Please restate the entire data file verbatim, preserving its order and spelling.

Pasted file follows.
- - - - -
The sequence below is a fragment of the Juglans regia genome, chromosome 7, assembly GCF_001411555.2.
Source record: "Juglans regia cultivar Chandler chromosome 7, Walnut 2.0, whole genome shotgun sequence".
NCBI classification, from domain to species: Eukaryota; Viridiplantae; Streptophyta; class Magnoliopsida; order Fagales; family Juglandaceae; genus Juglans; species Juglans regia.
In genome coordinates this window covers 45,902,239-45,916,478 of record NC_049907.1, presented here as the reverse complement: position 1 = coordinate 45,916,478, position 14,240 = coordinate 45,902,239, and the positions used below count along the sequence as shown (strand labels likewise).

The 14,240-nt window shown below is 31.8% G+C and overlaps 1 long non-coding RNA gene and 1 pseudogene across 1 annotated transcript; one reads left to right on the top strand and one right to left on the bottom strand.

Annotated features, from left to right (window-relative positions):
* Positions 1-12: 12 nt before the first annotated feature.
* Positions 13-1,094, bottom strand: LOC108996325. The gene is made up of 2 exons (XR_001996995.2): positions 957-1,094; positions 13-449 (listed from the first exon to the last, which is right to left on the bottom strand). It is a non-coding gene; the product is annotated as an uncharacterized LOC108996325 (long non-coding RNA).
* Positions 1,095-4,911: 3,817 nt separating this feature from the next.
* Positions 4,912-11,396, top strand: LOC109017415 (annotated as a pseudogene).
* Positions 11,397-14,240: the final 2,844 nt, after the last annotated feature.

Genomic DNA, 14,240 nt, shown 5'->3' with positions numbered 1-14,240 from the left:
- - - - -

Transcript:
The sequence below is a fragment of the Juglans regia genome, chromosome 7, assembly GCF_001411555.2.
Source record: "Juglans regia cultivar Chandler chromosome 7, Walnut 2.0, whole genome shotgun sequence".
NCBI classification, from domain to species: Eukaryota; Viridiplantae; Streptophyta; class Magnoliopsida; order Fagales; family Juglandaceae; genus Juglans; species Juglans regia.
In genome coordinates this window covers 45,902,239-45,916,478 of record NC_049907.1, presented here as the reverse complement: position 1 = coordinate 45,916,478, position 14,240 = coordinate 45,902,239, and the positions used below count along the sequence as shown (strand labels likewise).

The 14,240-nt window shown below is 31.8% G+C and overlaps 1 long non-coding RNA gene and 1 pseudogene across 1 annotated transcript; one reads left to right on the top strand and one right to left on the bottom strand.

Annotated features, from left to right (window-relative positions):
* Positions 1-12: 12 nt before the first annotated feature.
* Positions 13-1,094, bottom strand: LOC108996325. The gene is made up of 2 exons (XR_001996995.2): positions 957-1,094; positions 13-449 (listed from the first exon to the last, which is right to left on the bottom strand). It is a non-coding gene; the product is annotated as an uncharacterized LOC108996325 (long non-coding RNA).
* Positions 1,095-4,911: 3,817 nt separating this feature from the next.
* Positions 4,912-11,396, top strand: LOC109017415 (annotated as a pseudogene).
* Positions 11,397-14,240: the final 2,844 nt, after the last annotated feature.

Genomic DNA, 14,240 nt, shown 5'->3' with positions numbered 1-14,240 from the left: